The Google Pixel Fold is still expected to launch this year, it seems. Well, at least according to the Display Supply Chain Consultants’ Senior Director, David Naranjo. He shared the information in a tweet.
The Google Pixel Fold may launch this year after all
If you take a look at the tweet below, you’ll see a DSCC’s list of phones expected to get LTPO OLED panels from the Samsung Display Chain in 2021. This list was published quite some time ago, and has now been reshared by Mr. Naranjo.
With the announcement of iPhone 13 Pro and iPhone 13 Pro Max having a variable refresh rate up to 120Hz marks 20 models that are current and rumored that use LTPO OLED panels from SDC. pic.twitter.com/5wlbsl2HF1Advertisement
— David Naranjo (@DSCCDave) September 16, 2021
What is interesting is that the Google Pixel Fold is still on the list. That handset has been rumored to arrive in Q4 2021, but we haven’t heard much about it thus far. The phone almost certainly won’t launch alongside the Pixel 6 series next month, or Google did an amazing job keeping everything under wraps.
Google may end up talking about the device during the Pixel 6 launch, though. Perhaps the company is aiming for a November or December launch, which is kind of odd, but there you have it.
It will become Google’s first foldable smartphone
The Google Pixel Fold, which is probably a placeholder name, will become Google’s very first foldable smartphone. The company has been working on it for quite some time now.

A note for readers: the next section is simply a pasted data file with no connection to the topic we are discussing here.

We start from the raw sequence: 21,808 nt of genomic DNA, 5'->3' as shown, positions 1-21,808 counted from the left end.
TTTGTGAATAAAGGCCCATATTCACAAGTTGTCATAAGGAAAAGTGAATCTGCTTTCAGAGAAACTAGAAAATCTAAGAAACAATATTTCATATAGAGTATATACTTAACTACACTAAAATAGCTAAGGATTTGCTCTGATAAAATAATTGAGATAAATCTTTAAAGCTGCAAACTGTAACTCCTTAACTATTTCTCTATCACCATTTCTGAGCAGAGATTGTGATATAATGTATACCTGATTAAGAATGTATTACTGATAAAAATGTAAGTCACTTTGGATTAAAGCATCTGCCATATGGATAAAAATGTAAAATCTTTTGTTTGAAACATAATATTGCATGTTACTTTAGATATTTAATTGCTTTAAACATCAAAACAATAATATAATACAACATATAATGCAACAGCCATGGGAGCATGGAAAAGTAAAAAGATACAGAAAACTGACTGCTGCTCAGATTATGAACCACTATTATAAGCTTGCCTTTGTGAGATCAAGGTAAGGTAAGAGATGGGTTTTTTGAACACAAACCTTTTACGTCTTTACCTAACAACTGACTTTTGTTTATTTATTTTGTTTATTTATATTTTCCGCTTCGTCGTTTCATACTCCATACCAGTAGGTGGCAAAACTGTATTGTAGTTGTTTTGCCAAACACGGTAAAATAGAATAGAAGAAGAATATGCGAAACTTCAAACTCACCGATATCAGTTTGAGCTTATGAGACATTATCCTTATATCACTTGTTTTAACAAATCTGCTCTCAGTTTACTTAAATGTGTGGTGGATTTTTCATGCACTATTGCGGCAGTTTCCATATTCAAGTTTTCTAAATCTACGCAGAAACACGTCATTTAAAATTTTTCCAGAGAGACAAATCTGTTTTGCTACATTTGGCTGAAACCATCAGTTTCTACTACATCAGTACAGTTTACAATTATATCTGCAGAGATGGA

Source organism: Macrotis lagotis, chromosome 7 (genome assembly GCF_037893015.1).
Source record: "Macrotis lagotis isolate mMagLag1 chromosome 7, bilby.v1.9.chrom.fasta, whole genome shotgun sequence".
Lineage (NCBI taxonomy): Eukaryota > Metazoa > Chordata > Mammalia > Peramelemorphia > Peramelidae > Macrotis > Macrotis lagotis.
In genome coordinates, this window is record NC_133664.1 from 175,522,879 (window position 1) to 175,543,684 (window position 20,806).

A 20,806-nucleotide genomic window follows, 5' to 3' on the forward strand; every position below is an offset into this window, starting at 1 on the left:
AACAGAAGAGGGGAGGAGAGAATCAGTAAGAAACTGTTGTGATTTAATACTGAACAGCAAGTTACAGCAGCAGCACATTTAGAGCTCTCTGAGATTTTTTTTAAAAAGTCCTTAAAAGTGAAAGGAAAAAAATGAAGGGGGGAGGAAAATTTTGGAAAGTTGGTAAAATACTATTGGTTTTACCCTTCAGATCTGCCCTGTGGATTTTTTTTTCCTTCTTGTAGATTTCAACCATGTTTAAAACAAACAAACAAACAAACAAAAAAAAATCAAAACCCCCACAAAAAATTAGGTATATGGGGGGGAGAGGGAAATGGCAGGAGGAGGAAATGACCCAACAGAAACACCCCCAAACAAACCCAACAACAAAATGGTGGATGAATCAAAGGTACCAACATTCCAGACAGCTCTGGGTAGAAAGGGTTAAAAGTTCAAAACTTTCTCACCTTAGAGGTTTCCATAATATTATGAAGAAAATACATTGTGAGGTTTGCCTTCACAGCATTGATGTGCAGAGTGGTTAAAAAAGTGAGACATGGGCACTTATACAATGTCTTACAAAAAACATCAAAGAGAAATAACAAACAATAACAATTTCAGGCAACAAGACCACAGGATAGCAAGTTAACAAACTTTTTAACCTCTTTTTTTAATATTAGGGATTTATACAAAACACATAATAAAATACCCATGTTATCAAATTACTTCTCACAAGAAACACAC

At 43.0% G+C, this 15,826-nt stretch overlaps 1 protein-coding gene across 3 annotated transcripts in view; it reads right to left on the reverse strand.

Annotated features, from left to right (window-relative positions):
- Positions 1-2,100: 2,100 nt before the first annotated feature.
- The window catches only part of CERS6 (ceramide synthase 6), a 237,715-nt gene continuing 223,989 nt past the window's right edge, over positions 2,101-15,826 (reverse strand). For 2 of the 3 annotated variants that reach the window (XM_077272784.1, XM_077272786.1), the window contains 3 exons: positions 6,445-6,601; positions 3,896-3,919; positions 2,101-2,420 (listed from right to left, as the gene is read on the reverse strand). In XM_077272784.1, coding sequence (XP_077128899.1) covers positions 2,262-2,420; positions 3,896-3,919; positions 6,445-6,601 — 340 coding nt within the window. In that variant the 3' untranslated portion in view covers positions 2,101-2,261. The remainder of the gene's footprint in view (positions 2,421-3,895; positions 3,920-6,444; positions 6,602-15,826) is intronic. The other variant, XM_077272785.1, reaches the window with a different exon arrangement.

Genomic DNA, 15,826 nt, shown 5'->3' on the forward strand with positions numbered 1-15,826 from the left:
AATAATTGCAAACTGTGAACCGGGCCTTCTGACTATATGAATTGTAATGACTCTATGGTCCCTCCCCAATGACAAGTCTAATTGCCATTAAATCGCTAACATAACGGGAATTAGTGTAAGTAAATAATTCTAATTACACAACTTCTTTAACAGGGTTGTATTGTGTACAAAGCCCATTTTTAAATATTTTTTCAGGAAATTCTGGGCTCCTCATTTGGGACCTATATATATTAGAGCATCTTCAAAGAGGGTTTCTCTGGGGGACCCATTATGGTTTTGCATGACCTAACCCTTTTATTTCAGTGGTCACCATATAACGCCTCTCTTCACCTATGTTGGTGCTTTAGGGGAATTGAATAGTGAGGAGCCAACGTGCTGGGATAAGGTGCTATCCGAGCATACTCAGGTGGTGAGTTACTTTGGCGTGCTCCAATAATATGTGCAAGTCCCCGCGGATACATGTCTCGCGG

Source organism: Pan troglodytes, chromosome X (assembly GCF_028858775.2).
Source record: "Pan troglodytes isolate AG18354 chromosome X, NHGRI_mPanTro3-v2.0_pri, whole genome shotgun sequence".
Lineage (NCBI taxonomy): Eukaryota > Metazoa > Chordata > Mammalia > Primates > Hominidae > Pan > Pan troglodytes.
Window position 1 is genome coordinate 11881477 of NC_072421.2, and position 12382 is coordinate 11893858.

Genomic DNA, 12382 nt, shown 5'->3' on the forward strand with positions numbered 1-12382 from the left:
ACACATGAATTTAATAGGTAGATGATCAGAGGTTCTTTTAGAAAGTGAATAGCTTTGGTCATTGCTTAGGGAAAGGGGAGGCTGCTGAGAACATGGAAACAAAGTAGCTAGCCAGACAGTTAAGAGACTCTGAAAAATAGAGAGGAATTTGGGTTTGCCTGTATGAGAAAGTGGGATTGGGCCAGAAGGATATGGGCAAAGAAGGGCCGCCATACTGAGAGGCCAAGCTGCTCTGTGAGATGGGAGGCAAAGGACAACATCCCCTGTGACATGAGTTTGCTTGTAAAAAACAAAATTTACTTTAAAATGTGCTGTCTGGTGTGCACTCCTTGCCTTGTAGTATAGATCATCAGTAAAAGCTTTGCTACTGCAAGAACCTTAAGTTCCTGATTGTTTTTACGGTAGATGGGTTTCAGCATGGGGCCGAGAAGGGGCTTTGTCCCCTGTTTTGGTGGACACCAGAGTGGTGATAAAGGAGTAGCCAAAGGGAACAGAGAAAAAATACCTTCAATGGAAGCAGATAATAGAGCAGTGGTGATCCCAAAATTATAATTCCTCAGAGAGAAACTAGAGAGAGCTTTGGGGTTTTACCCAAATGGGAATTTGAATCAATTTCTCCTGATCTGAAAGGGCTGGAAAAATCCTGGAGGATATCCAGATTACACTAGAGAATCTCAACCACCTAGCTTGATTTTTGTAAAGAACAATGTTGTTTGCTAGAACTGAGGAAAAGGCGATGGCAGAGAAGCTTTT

The device will probably take some design cues from Samsung. We still don’t know what exactly to expect, but if we had to guess, we’d say that this will be a competitor to the Galaxy Z Fold series, not the Z Flip phones.
So, Google will likely announce a foldable smartphone that unfolds into a tablet-sized device, and not a smartphone that folds into a compact square. We’ll have to wait and see, though.
Google’s first foldable smartphone will likely have powerful specs. Considering that the company plans to use an LTPO OLED panel, even though it may be for a secondary display, suggests that Google will spare no expense here. By the way, that LTPO display signifies adaptive refresh rate, so we’re likely getting a 120Hz adaptive refresh rate on at least one display.